Apogee - Single Vineyard Origin - Andrew Pirie Tasmania

APOGEE ALTO 2017 PINOT NOIR

 

An old saying about Pinot Noir, which sticks in my mind, is that it does not have to be big to be good. Many of the great Pinot's are light in colour. In my book the key characteristic that tells you are in true Pinot Noir country is the aroma.  In my very early days of tasting it was a Pinot Noir from Burgundy, in fact a Vosne Romanee Aux Malconsorts from the 1949 vintage, which got me hooked on wine. It was the perfume and the silky, velvety palate of this wine that was sublime. My search has continued for many years to find that same sensation.
Pinot Noir is so seductive but many of the new world Pinot’s fall short. My scientific explanation is that Pinot Noir must not only be cool-grown but also produced in humid climates. Humidity in conjunction with a good vineyard soil means that the vines do not stress too much. ( See my Blog on Humidity). Stressed vines yield wines which are hard and angular. The “good” vineyard soil is one where it holds the vines under a slight stress in the humid climate. Only great vineyard sites, the grand crus, do this. Sites with high humidity and cool temperatures are rare in the New World, and those with good soils even rarer. Apogee is cooler than Burgundy but has the same humidity, and great soil. Under these conditions the suppleness and the perfume combine to give that hit I have been looking for.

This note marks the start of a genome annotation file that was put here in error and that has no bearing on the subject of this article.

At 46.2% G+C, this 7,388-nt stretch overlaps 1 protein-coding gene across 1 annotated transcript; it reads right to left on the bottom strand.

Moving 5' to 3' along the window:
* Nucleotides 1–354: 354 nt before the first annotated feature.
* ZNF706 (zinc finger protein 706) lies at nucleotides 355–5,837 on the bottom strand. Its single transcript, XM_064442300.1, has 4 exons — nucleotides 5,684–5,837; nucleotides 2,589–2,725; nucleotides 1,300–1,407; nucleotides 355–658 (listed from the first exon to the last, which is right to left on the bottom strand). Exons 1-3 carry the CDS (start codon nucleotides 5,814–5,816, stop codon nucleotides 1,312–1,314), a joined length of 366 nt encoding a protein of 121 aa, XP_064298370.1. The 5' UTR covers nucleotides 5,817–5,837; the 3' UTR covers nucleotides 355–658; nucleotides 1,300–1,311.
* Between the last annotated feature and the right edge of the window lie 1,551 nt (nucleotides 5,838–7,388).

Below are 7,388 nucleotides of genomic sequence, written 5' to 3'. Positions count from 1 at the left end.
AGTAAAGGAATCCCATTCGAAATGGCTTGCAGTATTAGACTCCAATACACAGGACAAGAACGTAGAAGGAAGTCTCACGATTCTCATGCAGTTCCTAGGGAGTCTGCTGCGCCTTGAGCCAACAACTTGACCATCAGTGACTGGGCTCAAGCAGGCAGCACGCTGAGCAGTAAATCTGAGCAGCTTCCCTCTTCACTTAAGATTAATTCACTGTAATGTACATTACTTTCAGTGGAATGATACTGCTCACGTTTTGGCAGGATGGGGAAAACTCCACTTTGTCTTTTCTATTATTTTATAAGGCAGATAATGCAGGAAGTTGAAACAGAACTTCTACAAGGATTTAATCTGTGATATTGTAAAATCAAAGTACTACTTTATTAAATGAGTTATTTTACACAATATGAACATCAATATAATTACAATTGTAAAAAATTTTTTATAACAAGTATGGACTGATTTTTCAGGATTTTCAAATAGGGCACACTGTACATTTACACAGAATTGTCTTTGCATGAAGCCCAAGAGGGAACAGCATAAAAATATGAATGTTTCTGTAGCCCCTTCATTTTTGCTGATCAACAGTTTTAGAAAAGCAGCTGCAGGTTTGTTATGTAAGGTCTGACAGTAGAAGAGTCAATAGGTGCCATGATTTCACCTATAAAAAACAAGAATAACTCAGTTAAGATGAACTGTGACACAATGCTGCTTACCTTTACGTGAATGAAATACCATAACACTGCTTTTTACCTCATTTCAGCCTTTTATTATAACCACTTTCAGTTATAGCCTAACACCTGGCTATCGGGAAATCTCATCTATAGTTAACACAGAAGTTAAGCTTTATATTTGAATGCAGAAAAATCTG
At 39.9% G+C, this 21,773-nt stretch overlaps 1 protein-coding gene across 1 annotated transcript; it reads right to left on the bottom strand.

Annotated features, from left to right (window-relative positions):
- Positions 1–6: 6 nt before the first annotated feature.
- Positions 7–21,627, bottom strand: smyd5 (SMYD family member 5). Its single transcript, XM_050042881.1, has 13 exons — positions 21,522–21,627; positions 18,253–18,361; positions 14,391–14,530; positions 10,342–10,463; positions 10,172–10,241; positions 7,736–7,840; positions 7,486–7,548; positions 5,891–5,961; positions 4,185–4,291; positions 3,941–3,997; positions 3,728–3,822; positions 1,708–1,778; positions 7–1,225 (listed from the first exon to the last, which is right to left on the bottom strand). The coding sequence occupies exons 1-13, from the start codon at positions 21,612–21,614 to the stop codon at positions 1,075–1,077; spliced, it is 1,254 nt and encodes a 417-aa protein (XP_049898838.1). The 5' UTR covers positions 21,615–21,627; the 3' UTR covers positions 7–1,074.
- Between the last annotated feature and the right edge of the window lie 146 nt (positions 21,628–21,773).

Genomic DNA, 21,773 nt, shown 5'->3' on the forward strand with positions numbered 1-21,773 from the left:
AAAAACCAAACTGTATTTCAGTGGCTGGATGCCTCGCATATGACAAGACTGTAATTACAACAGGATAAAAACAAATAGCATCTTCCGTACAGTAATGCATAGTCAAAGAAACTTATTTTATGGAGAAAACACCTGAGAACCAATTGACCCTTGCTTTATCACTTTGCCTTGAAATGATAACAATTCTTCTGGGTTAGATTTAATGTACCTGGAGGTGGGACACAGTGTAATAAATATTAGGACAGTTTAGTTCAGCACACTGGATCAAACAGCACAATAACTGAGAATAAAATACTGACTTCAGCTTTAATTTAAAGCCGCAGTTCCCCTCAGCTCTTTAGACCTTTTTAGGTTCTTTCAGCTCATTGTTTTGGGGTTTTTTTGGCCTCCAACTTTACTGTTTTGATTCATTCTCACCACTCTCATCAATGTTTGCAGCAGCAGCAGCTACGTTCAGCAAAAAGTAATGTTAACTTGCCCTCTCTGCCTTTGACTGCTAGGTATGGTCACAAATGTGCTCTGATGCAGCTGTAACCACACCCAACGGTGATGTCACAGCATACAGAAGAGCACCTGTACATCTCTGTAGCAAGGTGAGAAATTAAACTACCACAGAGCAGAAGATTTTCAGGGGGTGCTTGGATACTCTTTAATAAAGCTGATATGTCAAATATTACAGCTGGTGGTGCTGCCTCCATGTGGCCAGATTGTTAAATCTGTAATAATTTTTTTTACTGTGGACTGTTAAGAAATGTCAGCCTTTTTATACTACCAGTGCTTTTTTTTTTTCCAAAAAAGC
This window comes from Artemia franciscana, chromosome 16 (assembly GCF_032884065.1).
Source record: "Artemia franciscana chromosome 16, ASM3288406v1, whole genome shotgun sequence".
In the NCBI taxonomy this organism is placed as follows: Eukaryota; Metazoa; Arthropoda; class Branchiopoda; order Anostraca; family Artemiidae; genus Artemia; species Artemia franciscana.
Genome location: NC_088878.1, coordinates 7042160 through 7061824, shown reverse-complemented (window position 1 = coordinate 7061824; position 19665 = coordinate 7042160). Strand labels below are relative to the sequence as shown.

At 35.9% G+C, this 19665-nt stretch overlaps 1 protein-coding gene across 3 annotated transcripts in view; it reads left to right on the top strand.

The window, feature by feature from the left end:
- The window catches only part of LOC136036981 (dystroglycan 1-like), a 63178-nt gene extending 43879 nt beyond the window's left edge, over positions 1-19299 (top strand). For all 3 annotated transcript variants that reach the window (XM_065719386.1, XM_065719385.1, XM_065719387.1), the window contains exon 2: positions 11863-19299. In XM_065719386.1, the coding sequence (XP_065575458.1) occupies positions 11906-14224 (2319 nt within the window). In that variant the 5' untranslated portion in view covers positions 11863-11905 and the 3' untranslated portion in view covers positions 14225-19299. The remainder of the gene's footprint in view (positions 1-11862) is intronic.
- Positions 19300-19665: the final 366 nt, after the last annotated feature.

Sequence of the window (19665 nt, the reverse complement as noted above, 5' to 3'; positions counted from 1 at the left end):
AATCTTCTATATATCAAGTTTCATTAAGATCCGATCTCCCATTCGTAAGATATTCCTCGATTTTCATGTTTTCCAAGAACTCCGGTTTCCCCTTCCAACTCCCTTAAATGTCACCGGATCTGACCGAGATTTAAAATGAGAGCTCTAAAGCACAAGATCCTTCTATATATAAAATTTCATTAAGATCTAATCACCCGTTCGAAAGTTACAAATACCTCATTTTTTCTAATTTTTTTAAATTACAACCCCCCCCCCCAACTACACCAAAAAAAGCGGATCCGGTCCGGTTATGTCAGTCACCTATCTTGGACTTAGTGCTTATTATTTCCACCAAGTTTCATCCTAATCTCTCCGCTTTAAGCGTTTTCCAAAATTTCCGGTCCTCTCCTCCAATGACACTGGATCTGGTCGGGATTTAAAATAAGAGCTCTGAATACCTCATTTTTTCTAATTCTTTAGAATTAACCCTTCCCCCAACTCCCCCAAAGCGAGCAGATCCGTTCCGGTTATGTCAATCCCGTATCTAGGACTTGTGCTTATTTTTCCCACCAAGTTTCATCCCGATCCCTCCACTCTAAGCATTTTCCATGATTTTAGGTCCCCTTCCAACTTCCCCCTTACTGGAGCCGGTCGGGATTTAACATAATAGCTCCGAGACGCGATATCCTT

All of these thoughts come to mind when tasting the 2017 Apogee Pinot noir. It is very fragrant and perfumed: it reminds me of the violet-raspberry of the lighter villages of Burgundy which are traditionally served in large balloon glasses so that the fragrance can be fully enjoyed.
With only 12.7 % alcohol the palate is only medium weight but is fully-flavoured. Pinot Noir with such lightness is a rarity especially in the modern world of 14.5% alc/vol Pinot Noirs.
There is a mild tannin nip and some toasty French oak, all of which will meld into something very interesting in 12-24 months time. Therefore, it will not take the 10 years to soften of a good Grand Cru Burgundy, but it will become a very good glass of wine, reminding us that Pinot Noir does not have to be big to be good.

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